Bilko Bounces Back (Briefly): A Look at THE NEW PHIL SILVERS SHOW

Welcome to a new Wildcard Wednesday! This week, to round out our coverage on The Phil Silvers Show (1955-1959, CBS), I’m sharing an episode of the Emmy-winning comic’s short-lived (30-episode) sitcom comeback, creatively titled The New Phil Silvers Show, which ran as part of CBS’ Saturday night lineup during the 1963-’64 season.

The premise of the show had Silvers once again playing his Bilko persona, but this time as a character called Harry Grafton, who worked as a factory foreman. But aside from Silvers and regular coworker Herbie Faye, The New Phil Silvers Show wasn’t much like the original — mostly because it couldn’t boast Nat Hiken’s smart storytelling. Series creators R.S. Allen and Harvey Bullock, whose combined and individual credits had thus far included The Real McCoys, Dobie Gillis, Bachelor Father, Andy Griffith, The Flintstones, Danny Thomas, and a single-season comedy called McKeever And The Colonel, didn’t have the same knack for ingenuity, and once it was clear that the factory setting wasn’t working, the show was reformatted by producer Rod Amateau during its last third, transforming into a domestic comedy with Elena Verdugo as Harry’s sister.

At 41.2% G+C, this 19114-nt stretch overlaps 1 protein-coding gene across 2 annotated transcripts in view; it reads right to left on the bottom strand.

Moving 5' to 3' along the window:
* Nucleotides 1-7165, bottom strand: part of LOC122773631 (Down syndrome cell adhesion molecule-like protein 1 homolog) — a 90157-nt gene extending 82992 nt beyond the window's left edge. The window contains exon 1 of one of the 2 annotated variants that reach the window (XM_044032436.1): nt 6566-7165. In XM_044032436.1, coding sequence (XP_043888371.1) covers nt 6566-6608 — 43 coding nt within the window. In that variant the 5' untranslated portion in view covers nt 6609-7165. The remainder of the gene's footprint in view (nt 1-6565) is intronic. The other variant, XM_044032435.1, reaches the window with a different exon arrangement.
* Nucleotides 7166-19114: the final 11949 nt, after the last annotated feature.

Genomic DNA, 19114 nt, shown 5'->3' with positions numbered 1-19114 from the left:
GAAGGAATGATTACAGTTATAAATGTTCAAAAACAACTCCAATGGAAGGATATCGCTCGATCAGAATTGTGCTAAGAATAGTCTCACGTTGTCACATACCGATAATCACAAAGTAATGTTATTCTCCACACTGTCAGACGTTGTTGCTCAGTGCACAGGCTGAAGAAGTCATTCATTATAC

Suffice it to say, The New Phil Silvers Show did nothing to harm the reputation of the comic’s classic series, but its failure did discourage him from staying in the genre, ensuring that the Bilko character (or any variation) remained less visible in primetime than his ’50s contemporaries, Lucy and Ralph Kramden, who remained more popular because they remained… Nevertheless, if you’re a Silvers fan, there’s stuff to enjoy in his ’60s effort. I’ve only seen a handful of episodes myself, but you can read more about the show here, and even see a full-length episode on the Shout Factory! DVD release of the original Phil Silvers show.

In the meantime, I’m sharing a fun episode that’s not been released; it’s the 25th aired excursion, “Auntie Up,” which was first broadcast by CBS on March 21, 1964 — after the show’s reformatting — and was directed by David Davis. The script, credited to Bill Raynor & Myles Wilder, concerned a seemingly sweet housekeeper (Bewitched‘s Alice Pearce), who turns Harry’s home into a gambling den, prompting Silvers to dress in drag to bilk her.



Come back next week for another Wildcard! And stay tuned for Musical Theatre Monday!